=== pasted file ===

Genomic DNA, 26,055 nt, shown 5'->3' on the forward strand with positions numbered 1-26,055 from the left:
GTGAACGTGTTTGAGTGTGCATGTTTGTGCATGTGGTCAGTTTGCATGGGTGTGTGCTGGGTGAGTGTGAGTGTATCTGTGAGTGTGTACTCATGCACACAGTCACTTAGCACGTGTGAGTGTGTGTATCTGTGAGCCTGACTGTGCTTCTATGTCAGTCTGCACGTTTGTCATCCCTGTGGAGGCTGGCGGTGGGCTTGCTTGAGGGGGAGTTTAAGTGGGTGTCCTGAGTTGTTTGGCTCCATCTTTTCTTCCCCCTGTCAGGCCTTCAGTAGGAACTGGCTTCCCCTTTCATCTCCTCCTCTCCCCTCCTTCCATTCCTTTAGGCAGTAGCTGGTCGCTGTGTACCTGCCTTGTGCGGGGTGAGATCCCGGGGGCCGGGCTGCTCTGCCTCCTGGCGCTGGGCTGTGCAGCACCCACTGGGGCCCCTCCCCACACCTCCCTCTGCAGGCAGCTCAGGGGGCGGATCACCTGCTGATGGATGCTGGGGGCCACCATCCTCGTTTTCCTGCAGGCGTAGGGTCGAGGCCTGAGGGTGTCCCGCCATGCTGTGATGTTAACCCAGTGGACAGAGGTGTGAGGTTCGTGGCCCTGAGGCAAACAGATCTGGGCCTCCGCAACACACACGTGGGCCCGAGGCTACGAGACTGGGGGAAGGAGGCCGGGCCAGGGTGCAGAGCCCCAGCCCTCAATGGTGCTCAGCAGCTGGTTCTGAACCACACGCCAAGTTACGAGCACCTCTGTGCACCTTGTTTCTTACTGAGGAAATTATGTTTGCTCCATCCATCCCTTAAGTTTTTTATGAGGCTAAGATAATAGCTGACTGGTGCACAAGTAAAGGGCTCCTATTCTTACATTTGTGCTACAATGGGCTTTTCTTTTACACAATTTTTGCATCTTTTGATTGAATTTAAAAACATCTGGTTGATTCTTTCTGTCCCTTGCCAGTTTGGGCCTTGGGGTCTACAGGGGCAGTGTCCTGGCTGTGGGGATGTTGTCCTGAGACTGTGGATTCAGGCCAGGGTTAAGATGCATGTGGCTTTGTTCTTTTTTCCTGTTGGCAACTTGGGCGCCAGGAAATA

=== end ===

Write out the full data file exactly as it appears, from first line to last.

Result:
Genomic DNA, 26,055 nt, shown 5'->3' on the forward strand with positions numbered 1-26,055 from the left:
GTGAACGTGTTTGAGTGTGCATGTTTGTGCATGTGGTCAGTTTGCATGGGTGTGTGCTGGGTGAGTGTGAGTGTATCTGTGAGTGTGTACTCATGCACACAGTCACTTAGCACGTGTGAGTGTGTGTATCTGTGAGCCTGACTGTGCTTCTATGTCAGTCTGCACGTTTGTCATCCCTGTGGAGGCTGGCGGTGGGCTTGCTTGAGGGGGAGTTTAAGTGGGTGTCCTGAGTTGTTTGGCTCCATCTTTTCTTCCCCCTGTCAGGCCTTCAGTAGGAACTGGCTTCCCCTTTCATCTCCTCCTCTCCCCTCCTTCCATTCCTTTAGGCAGTAGCTGGTCGCTGTGTACCTGCCTTGTGCGGGGTGAGATCCCGGGGGCCGGGCTGCTCTGCCTCCTGGCGCTGGGCTGTGCAGCACCCACTGGGGCCCCTCCCCACACCTCCCTCTGCAGGCAGCTCAGGGGGCGGATCACCTGCTGATGGATGCTGGGGGCCACCATCCTCGTTTTCCTGCAGGCGTAGGGTCGAGGCCTGAGGGTGTCCCGCCATGCTGTGATGTTAACCCAGTGGACAGAGGTGTGAGGTTCGTGGCCCTGAGGCAAACAGATCTGGGCCTCCGCAACACACACGTGGGCCCGAGGCTACGAGACTGGGGGAAGGAGGCCGGGCCAGGGTGCAGAGCCCCAGCCCTCAATGGTGCTCAGCAGCTGGTTCTGAACCACACGCCAAGTTACGAGCACCTCTGTGCACCTTGTTTCTTACTGAGGAAATTATGTTTGCTCCATCCATCCCTTAAGTTTTTTATGAGGCTAAGATAATAGCTGACTGGTGCACAAGTAAAGGGCTCCTATTCTTACATTTGTGCTACAATGGGCTTTTCTTTTACACAATTTTTGCATCTTTTGATTGAATTTAAAAACATCTGGTTGATTCTTTCTGTCCCTTGCCAGTTTGGGCCTTGGGGTCTACAGGGGCAGTGTCCTGGCTGTGGGGATGTTGTCCTGAGACTGTGGATTCAGGCCAGGGTTAAGATGCATGTGGCTTTGTTCTTTTTTCCTGTTGGCAACTTGGGCGCCAGGAAATA